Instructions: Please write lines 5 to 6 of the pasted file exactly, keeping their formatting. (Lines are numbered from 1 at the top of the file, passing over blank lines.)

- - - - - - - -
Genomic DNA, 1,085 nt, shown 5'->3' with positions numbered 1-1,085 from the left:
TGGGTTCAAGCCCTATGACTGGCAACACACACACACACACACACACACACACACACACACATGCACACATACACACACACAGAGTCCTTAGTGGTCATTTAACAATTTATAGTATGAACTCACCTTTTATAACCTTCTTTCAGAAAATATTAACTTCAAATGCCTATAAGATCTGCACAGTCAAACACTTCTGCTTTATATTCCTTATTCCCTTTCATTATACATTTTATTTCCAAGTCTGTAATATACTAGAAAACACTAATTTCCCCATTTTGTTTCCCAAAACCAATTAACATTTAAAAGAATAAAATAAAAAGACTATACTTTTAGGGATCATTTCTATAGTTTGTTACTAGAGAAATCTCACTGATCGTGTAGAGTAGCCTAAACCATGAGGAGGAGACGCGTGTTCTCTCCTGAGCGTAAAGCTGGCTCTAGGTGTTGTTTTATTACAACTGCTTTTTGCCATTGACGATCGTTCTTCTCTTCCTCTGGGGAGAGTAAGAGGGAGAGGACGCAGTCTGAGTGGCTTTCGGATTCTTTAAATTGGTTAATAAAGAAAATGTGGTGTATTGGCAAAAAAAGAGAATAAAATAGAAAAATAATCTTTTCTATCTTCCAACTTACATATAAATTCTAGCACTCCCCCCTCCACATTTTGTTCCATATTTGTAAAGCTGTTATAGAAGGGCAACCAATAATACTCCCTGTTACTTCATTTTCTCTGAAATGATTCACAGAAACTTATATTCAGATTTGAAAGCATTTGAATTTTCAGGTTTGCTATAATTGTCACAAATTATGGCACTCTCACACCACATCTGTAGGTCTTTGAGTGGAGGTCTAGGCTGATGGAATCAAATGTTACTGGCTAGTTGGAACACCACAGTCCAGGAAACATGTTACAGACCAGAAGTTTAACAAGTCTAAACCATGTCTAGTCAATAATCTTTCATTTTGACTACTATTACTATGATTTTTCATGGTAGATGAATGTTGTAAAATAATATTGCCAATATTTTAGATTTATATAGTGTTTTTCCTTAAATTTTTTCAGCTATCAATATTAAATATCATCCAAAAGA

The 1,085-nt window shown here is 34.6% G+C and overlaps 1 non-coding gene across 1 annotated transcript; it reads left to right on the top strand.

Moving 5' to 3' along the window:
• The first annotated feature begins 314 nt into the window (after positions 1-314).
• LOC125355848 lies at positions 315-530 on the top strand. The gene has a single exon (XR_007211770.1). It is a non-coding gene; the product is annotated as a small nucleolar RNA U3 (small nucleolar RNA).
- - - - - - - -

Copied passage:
• The first annotated feature begins 314 nt into the window (after positions 1-314).
• LOC125355848 lies at positions 315-530 on the top strand. The gene has a single exon (XR_007211770.1). It is a non-coding gene; the product is annotated as a small nucleolar RNA U3 (small nucleolar RNA).